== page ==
On June 4, 2023, Alexey Navalny celebrated his 47th birthday in an isolation cell in a penal colony in the Vladimir region. He’s been punished with isolation 16 times since summer 2022. The oppositionist published a post on social media describing his feelings on passing his birthday in solitary confinement. He reminded his supporters that “some people are willing to pay for their right to hold beliefs,” and greeted all his fellow political prisoners in Russia, Belarus, and other countries, saying “Most of them have it much harder than I do.” Meduza is sharing a translation of Navalny’s post in full.
Today is my birthday. And when I woke up this morning, I joked to myself that I can now add an isolation cell to the list of places I’ve celebrated it Then, like many people of a certain age (I’m 47 today, shockingly), I thought about my achievements over the past year and about plans for the next one.
My achievements are not great, and the prison psychologist summed them up best a few days ago. According to procedure, before you’re placed in isolation, you get examined by a healthcare worker (to make sure you’re physically capable) and a psychologist (to make sure you won’t hang yourself). So the psychologist said after our meeting: We’ve sent you to isolation 16 times, and you’re still making jokes, and your mood is much lighter than ours is on the commission. It’s true, though on the morning of my birthday I have to be honest with myself, so I asked myself, “Am I really in a good mood, or am I putting it on?”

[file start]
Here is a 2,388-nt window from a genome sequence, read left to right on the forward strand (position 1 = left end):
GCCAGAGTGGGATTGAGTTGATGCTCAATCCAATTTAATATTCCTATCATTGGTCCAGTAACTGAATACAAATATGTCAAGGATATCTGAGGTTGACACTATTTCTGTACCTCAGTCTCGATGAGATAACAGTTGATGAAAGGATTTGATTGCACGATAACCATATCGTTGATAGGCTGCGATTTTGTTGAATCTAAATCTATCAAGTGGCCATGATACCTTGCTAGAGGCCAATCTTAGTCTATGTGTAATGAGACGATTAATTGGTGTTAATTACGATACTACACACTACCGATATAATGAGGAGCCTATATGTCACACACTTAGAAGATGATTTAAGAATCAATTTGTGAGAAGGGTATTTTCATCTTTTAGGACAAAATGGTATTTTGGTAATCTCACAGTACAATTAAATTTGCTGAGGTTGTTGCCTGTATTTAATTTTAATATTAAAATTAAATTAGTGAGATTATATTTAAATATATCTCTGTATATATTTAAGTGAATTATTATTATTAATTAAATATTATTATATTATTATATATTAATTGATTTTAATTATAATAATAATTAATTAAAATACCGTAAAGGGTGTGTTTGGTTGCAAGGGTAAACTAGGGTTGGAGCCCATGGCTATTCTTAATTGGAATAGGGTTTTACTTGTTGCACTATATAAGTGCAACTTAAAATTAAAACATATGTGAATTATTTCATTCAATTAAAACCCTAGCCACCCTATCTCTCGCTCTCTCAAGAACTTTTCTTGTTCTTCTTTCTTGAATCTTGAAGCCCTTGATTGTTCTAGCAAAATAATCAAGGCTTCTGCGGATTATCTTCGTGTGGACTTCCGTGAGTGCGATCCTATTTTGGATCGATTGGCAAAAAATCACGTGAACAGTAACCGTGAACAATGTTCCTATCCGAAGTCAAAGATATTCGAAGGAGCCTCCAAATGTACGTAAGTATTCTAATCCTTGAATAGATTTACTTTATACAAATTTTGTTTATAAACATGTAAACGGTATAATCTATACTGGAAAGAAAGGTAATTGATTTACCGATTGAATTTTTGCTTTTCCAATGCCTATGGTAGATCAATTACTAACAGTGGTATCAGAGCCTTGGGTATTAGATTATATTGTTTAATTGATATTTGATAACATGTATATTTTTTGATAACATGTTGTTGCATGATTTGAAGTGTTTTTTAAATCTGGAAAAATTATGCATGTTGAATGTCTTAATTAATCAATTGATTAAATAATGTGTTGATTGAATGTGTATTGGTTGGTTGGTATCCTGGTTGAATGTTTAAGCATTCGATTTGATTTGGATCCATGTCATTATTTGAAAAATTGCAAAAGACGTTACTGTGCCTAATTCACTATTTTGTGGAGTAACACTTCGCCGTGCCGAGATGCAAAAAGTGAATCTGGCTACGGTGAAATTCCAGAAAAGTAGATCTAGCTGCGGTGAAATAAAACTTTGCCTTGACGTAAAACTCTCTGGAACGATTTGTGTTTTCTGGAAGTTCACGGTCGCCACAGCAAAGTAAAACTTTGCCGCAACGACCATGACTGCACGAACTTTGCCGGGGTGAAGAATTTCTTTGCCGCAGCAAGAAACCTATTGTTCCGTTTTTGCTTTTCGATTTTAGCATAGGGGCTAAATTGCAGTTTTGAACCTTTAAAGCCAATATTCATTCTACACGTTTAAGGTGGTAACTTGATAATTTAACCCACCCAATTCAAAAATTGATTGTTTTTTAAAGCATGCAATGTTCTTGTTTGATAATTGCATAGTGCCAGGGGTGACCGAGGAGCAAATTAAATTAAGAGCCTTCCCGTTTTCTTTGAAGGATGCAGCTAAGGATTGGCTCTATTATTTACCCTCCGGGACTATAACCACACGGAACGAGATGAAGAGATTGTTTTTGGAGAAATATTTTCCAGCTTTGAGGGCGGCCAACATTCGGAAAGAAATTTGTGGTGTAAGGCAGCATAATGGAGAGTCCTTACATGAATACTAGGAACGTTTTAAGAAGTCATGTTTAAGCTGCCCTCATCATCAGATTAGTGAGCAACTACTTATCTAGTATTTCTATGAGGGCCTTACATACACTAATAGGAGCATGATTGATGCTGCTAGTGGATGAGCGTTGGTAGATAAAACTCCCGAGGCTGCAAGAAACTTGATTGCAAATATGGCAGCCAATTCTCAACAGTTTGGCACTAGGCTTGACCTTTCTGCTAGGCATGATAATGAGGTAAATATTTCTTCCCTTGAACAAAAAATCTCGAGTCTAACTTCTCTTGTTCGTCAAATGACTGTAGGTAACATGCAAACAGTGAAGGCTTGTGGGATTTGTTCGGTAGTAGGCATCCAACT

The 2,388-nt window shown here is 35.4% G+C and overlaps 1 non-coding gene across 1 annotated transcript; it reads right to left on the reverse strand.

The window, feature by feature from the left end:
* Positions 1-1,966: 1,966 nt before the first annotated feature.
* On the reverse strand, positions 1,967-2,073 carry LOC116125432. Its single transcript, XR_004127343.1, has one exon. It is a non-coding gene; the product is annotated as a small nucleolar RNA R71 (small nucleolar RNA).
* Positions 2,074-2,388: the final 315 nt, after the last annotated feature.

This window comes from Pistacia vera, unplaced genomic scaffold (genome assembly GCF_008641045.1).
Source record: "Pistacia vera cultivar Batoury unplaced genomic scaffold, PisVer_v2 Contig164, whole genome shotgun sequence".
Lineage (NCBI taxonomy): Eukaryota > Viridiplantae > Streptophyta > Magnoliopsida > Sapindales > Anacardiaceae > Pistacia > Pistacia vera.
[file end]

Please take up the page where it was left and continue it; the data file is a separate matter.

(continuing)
My answer: it’s true. Well, there’s nothing to hide, it’s understandable that I’d like to wake up not in this kennel, but to breakfast with my family, kisses on the cheek from my children, unwrapping gifts and saying “wow, this is exactly what I was hoping for.” But life is constructed such that progress and a better future are achievable only if a certain number of people are prepared to pay for their right to hold beliefs. The more of those people there are, the less each will pay. The day will surely come when speaking the truth and standing up for justice will be something ordinary in Russia and completely free from danger.
Until that day comes, I see my situation not as a heavy burden or a yoke, but simply as the work I need to do. Every job has its unpleasant aspects, right? Here, right now, I’m doing the unpleasant part of my favorite job.
My plan for the last year was to not get feral, not get resentful, and to not lose my nonchalance — that’s where defeat begins. And if I have succeeded, it’s only thanks to your support.
As always on my birthday, I’d like to thank everyone I’ve met throughout my life. The good people for helping me and continuing to help. The bad because the experience of communicating with them taught me something. Thank you to my family for always being behind me!
But the biggest thank you and the heartiest greetings today go to all the political prisoners in Russia, Belarus, and other countries. The majority of them have it much worse than I do. I think about them constantly. Their resilience inspires me every day.